- Incubate on ice for 30 min to 1 hour in the dark (ie. in a drawer in your lab).
- Wash 1-3 times by resuspending cells in a larger volume of staining buffer (250-300 ul for plates, 1-2ml for tubes), gently mixing, centrifuging samples at 400 x g for 5 minutes and aspirating supernatant.
- Resuspend in an appropriate volume of staining buffer. Higher concentrations of cells may yield faster data acquisition on the flow cytometer but may also lead to formation of cell aggregates which should be avoided.
- Proceed to running samples on the flow cytometer.
Intracellular Target Antibody Staining for Flow Cytometry
Staining of intracellular targets is trickier than cell surface antibody labeling. However, with proper fixatives and appropriate permeabilization buffers, you can obtain great data that allows for very precise identification of cells. This is not suitable for cell sorting. If both intracellular and extracellular targets are to be labeled, perform cell surface staining prior to this protocol.
- If working with secreted proteins, treatment with Brefeldin A or Monesin for at least 4 and not more than 24 hours is required prior to staining.
- Fix the cells.
- Incubate in a small volume (100 ul) of fixative solution for 15 minutes. Fixatives used may include 2-4% paraformaldehyde, or methanol. These reagents cross-link proteins to preserve their location and may impact antibody binding. If unsure of what to use, pilot several options prior to staining experimental samples or email us at email@example.com.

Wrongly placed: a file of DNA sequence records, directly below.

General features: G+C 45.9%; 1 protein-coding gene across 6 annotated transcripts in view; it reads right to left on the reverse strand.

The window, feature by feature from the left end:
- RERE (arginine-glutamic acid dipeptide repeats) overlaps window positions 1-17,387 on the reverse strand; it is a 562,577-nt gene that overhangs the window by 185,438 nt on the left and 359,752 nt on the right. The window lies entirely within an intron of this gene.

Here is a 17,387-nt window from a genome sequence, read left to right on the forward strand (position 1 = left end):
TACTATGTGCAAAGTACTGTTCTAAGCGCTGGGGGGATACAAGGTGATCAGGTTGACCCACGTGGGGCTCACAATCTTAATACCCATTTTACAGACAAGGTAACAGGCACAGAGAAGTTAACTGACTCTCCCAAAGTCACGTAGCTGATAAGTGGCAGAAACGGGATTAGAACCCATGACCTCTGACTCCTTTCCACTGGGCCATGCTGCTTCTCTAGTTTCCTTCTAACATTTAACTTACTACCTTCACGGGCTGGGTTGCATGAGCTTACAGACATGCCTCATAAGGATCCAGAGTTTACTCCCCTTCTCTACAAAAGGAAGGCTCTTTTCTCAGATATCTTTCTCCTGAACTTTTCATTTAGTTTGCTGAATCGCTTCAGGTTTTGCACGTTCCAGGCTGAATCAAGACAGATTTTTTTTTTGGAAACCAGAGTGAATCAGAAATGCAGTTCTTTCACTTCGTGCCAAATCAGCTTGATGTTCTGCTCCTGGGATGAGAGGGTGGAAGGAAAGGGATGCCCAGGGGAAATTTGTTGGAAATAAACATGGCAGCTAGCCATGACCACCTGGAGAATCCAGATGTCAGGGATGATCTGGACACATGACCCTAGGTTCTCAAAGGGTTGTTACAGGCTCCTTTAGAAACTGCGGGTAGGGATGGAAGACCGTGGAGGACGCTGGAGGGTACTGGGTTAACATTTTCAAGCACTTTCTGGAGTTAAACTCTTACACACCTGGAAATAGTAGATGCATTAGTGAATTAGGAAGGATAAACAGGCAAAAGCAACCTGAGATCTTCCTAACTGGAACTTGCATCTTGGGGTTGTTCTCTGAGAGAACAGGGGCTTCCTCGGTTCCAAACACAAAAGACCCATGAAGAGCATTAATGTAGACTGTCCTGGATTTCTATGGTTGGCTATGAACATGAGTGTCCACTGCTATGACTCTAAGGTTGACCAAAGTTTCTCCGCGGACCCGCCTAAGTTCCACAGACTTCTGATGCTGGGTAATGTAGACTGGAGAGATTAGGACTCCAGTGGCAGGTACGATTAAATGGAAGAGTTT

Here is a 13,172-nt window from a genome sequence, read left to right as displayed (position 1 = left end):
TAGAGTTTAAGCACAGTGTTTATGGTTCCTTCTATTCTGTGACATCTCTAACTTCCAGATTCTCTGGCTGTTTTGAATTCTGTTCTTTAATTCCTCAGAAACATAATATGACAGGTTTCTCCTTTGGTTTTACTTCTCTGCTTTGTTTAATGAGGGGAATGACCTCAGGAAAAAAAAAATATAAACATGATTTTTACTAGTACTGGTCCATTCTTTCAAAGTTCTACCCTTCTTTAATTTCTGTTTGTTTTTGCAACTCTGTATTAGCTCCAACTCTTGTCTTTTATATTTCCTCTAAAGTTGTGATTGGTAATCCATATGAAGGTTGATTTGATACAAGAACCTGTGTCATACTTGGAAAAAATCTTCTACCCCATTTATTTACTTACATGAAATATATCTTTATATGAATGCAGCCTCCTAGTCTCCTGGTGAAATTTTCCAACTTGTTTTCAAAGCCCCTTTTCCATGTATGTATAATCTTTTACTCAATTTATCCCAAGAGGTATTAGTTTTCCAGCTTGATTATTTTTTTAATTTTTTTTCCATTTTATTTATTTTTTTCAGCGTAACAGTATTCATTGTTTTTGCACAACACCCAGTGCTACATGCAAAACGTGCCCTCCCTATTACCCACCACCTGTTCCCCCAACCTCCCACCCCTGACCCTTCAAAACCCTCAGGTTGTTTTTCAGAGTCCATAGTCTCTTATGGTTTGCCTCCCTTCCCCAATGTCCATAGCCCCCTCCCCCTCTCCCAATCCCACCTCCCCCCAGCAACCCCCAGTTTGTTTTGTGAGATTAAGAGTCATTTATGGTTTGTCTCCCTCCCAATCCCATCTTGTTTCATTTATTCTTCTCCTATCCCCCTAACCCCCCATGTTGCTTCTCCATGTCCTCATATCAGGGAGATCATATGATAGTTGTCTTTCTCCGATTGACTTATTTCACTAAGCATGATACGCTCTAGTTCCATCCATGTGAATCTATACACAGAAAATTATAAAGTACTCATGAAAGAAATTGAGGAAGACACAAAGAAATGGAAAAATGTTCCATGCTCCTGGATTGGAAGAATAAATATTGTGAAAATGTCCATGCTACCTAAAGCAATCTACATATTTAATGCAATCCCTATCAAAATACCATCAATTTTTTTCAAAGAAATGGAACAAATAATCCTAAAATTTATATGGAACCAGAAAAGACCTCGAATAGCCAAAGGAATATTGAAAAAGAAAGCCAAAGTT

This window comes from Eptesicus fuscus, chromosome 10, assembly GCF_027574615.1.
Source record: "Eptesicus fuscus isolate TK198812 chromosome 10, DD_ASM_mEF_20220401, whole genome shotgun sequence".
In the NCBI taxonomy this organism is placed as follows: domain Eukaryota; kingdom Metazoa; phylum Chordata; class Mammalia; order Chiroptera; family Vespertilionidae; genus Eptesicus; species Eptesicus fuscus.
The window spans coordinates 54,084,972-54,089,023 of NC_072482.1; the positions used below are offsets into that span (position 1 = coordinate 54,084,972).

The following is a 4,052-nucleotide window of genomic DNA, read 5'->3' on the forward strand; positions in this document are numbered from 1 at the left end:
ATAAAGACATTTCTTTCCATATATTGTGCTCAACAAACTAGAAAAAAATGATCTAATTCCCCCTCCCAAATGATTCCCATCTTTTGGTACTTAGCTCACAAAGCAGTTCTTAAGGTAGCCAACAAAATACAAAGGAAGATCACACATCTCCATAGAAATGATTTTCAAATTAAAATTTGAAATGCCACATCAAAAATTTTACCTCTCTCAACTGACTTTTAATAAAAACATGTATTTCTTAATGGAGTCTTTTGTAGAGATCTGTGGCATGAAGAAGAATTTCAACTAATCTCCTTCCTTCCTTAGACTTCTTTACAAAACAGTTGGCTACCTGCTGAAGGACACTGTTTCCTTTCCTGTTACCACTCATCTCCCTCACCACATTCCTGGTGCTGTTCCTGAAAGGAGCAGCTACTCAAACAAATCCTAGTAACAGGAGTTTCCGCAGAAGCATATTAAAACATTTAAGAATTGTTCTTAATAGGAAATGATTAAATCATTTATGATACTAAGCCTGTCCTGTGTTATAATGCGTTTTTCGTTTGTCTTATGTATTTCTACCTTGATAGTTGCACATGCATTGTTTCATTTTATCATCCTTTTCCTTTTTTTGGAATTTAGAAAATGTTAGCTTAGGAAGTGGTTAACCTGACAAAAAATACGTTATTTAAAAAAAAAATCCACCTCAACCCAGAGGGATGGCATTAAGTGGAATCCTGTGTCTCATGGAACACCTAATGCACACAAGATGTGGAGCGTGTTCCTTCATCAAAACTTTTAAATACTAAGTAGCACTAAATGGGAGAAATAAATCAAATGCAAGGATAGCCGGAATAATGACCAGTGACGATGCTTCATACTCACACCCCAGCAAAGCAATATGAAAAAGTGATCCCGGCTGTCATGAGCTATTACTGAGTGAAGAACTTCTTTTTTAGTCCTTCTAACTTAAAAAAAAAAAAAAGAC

- Permeabilize the cells in a small volume (e.g. 100 ul) of permeabilization buffer for 15 minutes at room temperature.
- Staining of cytoplasmic targets is often more easily achieved by permeabilizing cells with a mild detergent solution such as PBS and 0.5% tween-20 or saponin. Use of these buffers requires their continued presence at a low concentration in all remaining stages of the assay (0.1%).
- For nuclear targets, other permeabilization buffers like Triton X-100 are better suited for staining. These buffers generally provide more permanent permeabilization of cells. Nuclear staining may be performed at the same time as cytoplasmic staining by simply using one of these buffers, however, if difficulty labeling cytoplasmic targets occurs, it may also be performed after staining cytoplasmic targets in the presence of a more gentle detergent.
- Wash cells by adding 2ml of staining buffer (plus 0.1% permeabilization buffer if required) and then immediately centrifuging at 400 x g for 5 minutes.